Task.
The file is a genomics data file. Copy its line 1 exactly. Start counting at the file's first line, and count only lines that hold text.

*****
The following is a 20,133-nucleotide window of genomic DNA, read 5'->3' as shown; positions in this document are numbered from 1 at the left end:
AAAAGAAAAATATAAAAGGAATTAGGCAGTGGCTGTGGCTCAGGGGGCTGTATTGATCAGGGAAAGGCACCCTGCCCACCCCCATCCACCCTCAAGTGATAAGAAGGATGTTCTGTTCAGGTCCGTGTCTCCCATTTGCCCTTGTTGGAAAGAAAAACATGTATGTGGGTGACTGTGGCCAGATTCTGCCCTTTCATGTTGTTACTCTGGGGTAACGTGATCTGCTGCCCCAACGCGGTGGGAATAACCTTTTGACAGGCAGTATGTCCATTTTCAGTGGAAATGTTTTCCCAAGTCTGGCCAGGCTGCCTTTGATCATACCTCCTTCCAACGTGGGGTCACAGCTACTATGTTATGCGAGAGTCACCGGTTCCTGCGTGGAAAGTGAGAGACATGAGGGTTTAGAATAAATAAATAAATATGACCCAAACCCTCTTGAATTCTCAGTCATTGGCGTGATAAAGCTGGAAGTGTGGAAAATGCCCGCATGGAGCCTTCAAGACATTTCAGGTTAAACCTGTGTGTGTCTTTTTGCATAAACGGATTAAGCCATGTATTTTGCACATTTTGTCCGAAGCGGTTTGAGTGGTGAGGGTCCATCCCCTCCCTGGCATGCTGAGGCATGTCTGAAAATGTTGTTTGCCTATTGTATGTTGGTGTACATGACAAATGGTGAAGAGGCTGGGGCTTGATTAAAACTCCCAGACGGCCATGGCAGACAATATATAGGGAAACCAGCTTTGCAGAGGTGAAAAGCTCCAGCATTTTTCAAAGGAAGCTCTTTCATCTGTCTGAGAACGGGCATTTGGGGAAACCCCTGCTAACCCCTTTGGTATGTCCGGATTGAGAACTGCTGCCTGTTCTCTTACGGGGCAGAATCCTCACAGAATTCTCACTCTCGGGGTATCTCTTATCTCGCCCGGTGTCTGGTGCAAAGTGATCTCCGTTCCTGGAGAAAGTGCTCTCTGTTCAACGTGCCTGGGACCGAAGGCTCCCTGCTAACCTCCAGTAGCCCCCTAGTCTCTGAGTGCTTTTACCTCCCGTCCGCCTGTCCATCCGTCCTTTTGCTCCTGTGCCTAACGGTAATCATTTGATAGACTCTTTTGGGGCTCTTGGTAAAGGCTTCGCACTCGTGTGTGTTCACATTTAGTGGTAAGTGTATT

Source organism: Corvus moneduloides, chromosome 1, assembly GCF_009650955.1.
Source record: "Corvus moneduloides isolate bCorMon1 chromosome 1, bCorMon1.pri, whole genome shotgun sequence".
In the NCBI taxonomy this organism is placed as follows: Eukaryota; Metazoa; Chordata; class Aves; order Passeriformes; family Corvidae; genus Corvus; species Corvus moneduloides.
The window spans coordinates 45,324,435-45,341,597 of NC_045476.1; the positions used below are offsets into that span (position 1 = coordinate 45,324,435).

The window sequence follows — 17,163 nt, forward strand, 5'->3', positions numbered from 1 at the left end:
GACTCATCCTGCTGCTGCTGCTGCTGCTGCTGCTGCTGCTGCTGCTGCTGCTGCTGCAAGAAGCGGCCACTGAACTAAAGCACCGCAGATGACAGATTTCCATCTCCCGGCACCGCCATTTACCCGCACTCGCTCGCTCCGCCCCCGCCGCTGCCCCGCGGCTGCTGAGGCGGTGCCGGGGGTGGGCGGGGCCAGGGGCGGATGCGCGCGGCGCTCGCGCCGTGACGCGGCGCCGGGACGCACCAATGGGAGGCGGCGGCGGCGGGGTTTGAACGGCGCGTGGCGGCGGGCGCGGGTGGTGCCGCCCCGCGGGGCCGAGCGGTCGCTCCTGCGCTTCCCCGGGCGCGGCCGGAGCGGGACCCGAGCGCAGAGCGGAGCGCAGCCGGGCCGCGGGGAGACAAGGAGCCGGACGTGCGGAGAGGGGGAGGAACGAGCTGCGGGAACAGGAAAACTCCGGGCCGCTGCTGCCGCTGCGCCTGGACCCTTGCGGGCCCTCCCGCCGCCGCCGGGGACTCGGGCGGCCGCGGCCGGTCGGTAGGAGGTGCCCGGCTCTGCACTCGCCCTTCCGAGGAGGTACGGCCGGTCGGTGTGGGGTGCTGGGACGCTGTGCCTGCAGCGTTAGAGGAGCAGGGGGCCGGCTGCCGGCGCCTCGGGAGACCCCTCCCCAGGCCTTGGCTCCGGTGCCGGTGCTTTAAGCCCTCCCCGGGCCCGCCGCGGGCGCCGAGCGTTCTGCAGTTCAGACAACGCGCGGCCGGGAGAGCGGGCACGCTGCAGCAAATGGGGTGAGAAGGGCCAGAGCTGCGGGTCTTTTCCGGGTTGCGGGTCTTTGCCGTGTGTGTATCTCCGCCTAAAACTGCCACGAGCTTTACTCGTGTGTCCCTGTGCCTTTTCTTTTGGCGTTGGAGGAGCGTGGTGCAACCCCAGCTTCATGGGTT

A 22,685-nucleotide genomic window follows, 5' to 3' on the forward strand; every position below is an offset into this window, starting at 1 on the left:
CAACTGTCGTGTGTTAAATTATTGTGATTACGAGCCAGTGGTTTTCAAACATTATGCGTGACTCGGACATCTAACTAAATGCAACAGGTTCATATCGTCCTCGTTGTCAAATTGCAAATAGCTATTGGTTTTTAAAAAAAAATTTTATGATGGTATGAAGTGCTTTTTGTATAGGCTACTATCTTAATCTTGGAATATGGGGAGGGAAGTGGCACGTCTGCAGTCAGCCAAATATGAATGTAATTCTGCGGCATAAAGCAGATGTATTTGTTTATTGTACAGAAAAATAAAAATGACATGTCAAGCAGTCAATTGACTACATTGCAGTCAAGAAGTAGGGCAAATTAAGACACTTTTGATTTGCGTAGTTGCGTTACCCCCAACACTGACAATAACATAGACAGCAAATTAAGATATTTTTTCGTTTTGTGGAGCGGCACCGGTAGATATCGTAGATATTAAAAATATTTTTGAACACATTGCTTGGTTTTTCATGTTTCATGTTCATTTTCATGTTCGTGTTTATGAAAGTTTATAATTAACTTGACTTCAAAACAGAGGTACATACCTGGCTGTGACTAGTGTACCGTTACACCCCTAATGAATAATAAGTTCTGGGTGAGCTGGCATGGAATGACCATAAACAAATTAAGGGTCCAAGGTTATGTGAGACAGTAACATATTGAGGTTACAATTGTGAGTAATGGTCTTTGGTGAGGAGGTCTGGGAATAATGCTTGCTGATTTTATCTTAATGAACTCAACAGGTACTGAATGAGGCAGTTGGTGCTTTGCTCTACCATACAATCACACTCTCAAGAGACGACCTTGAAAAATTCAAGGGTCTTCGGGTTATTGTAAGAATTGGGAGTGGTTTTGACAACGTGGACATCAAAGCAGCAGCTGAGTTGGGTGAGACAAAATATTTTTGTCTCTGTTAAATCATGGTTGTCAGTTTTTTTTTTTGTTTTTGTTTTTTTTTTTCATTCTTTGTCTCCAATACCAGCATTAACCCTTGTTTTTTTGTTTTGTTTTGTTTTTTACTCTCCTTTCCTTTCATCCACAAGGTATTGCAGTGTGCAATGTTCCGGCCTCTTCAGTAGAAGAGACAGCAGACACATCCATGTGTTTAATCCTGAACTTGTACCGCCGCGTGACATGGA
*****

The following is a 20,133-nucleotide window of genomic DNA, read 5'->3' as shown; positions in this document are numbered from 1 at the left end: